First place: Eva Lomski [pictured], of Melbourne, Australia, wins $1500 for "The Things We Build." Her story will be published in Issue 96 of Glimmer Train Stories.
Second place: Francisco Delgado, of Forest Hills, NY, wins $500 for "International Politics." His story will also be published in an upcoming issue, increasing his prize to $700.
Third place: Chris Santiago, of Pasadena, CA, wins $300 for "Flyover Country."
A PDF of the Top 25 winners can be found here.
Deadline coming up for the Glimmer Train Fiction Open: January 2
Glimmer Train hosts this competition twice a year, and first place is $2500 plus publication in the journal. This category has been won by both beginning and veteran writers - all are welcome! There are no theme restrictions. Word count generally ranges from 2000 – 8000, though up to 20,000 is fine. Click here for complete guidelines.
The folks at Stoneboat will be plunging into frigid Lake Michigan, or at least going in as deep as their fundraising demands. Which is where you come in: The more money Stoneboat raises before the January 1 plunge, the further they will submerge themselves into the water. Here's their formula of how much and how deep they'll go:
$200 belly buttons
In addition, while they'll take donations in any amount, they are offering the following premiums to donors:
$10 a handmade Stoneboat bookmark
$20 a Stoneboat t-shirt
$50 a one-year subscription to Stoneboat and a poem of your choice (the first 10 lines, or the whole poem if it is 10 lines or less) will be read in the water/at the event*
The asterisk, fairly enough, ensures that no one succumb to hypothermia: "*We will try to read as many poems in the water as possible, and we'll ensure that all selections are read at the event."
So if you're still looking for a post-holiday gift for someone, I'd say the subscription and having the poem read (and recorded) at this event would be a great way to head on in to 2015. Get those Stoneboaters up to their shoulders; really, I think this is one freeze they'd appreciate!
14th Great Blue Heron Poetry Contest
Judges: Patricia Young and Peter Sanger
First Prize: Harold Hoefle, St-Anne-de-Bellevue, QC
Second Prize: Michael Prior, Toronto, ON
Third Prize: Joanna Lilley, Whitehorse, YT
10th Sheldon Currie Fiction Contest
Judges: Joan Baril, Reynold Stone, Gwen Davies and Heather Debling
Final Judge: Sheree Fitch
First Prize: Jen Julian, Columbia, MO
Second Prize: John O'Neill, Toronto, ON
Third Prize: Ryan Frawley, Edmonton, AB
The newest issue of SubTropics caught my eye for something quite different: Using the back cover to publish a contributor's piece. I've seen snippets on the back cover before, but not a whole work. Seeing Amy Hempel's name in table of contents, I went to the end of the magazine to find her work. Not there. I checked the contents again and saw "back cover" where the page number should have been. No kidding. What a great way to both include and feature a writer, and a great way to allow readers to do what we do naturally - look at the cover then flip to the back to get a quick "free" sample.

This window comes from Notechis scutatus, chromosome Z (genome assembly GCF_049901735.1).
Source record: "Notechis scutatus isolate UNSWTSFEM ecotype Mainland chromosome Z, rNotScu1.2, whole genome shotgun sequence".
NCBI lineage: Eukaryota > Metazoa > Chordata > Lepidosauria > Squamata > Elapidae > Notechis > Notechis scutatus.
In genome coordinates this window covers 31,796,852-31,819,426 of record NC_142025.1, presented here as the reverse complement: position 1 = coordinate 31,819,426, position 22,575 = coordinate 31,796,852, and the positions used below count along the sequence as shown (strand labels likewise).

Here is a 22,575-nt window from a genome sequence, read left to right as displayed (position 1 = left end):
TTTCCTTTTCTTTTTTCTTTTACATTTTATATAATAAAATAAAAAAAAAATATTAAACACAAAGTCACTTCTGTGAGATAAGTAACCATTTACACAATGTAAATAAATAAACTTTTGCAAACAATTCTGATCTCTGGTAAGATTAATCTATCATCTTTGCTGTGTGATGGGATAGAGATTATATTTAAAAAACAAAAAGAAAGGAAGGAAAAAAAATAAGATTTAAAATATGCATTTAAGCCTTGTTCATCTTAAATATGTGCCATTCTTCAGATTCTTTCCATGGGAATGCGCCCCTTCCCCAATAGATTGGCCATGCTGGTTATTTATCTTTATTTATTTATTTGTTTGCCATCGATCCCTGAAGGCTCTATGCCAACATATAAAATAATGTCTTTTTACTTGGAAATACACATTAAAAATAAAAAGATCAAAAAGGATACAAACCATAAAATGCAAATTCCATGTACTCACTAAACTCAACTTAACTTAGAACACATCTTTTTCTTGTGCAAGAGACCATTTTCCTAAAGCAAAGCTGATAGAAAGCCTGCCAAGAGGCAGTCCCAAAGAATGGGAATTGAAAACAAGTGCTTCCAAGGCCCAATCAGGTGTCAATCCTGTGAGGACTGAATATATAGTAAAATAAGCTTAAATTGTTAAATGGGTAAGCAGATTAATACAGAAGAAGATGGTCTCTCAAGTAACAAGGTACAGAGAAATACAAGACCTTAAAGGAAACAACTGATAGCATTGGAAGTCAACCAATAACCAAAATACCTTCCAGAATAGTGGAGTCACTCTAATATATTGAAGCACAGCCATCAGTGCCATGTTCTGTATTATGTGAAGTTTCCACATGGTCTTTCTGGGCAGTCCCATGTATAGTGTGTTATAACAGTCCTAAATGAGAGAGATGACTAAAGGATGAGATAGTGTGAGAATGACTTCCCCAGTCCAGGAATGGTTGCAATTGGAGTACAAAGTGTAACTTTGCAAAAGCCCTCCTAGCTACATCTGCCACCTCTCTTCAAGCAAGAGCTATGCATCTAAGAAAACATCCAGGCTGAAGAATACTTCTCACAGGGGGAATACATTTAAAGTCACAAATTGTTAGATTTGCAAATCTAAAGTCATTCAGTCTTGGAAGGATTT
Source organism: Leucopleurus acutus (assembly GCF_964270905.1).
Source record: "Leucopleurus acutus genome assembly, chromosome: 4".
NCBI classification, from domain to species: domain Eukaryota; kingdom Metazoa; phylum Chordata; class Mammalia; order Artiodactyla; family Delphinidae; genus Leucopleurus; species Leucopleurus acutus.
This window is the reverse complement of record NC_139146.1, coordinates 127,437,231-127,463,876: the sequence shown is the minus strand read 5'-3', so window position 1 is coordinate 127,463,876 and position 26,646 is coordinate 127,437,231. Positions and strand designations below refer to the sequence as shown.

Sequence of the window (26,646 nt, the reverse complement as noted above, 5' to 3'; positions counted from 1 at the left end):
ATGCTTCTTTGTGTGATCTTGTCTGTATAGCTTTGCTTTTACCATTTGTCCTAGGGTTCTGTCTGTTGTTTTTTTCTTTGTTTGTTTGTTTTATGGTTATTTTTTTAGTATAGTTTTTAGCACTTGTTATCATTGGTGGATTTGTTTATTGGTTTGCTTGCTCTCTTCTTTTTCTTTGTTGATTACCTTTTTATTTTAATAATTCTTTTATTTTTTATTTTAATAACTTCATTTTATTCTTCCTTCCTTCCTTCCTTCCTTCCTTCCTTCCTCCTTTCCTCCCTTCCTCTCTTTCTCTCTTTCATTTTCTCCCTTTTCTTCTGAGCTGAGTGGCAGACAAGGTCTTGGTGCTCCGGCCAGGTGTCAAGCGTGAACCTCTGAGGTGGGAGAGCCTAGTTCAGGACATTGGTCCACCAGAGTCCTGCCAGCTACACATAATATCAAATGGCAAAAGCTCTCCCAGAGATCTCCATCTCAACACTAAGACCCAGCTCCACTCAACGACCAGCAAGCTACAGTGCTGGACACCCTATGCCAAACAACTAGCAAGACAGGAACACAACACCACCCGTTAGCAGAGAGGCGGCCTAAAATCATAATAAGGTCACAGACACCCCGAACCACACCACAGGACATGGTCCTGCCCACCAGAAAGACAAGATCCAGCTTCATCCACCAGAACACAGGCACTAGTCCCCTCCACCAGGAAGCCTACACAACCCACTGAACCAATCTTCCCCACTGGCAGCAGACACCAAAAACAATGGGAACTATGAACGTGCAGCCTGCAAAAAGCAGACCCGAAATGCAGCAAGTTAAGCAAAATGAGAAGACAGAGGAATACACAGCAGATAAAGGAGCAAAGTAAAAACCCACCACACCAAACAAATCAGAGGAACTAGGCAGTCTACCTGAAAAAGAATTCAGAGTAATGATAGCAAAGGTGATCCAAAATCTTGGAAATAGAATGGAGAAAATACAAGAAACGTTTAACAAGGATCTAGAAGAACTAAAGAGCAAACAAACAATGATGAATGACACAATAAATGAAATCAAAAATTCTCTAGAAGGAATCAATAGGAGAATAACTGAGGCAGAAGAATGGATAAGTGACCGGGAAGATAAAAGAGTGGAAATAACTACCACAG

After the hustle and bustle of whatever it is you're doing this holiday season, relax, unwind, pop the top off your favorite beverage, and enjoy some of the finest literary magazine review writing anywhere. NewPages reviewers take a thorough and critical look at the newest issues of both print and online literary magazines from around the globe. December's reviews feature and eclectic mix: Arroyo Literary Review, Atlanta Review, The Carolina Quarterly, The Common, The Florida Review, The Lindenwood Review, The Meadow, North Carolina Quarterly Review, Pacifica Literary Review, Pembroke Magazine, Quiddity, Skidrow Penthouse, Upstreet, and The Westchester Review. Whew! And if that's not enough, we have a full archive of past months' reviews and a full index of all the magazines we've reviewed over the past ten+ years. Enjoy!
According to founder, writer, and teacher Richard Gold, "The Pongo methodology serves multiple audiences: (1) Therapists and teachers who work with at-risk youth, in private practice or through agencies or in special schools; (2) College students, therapists, artists, and teachers who are interested in starting writing programs in jails, shelters, hospitals, and special schools; (3) College students and faculty in schools of social work, medicine, creative writing, psychology, and education; (4) Staff in institutions, such as jails and hospitals, who are interested in expanding their programming. Multiple agencies, colleges, and institutions can come together to sponsor a Pongo visit and training."
You can read more about the training and a suggested outline for how it could work for you here.
Or how about Ferris's "Disability is dangerous. We represent danger to the normate world, and rightly so. Disabled people live closer to the edge. We are more vulnerable, or perhaps it is that we show our human vulnerability without being able to hide it in the ways that nondisabled people can hide and deny the vulnerability that is an essential part of being human."
The exchange is hard core honest (editors and publishers should be reading this), as well as enlightening for all (including literary event planners). The Exchange is available full-text online here.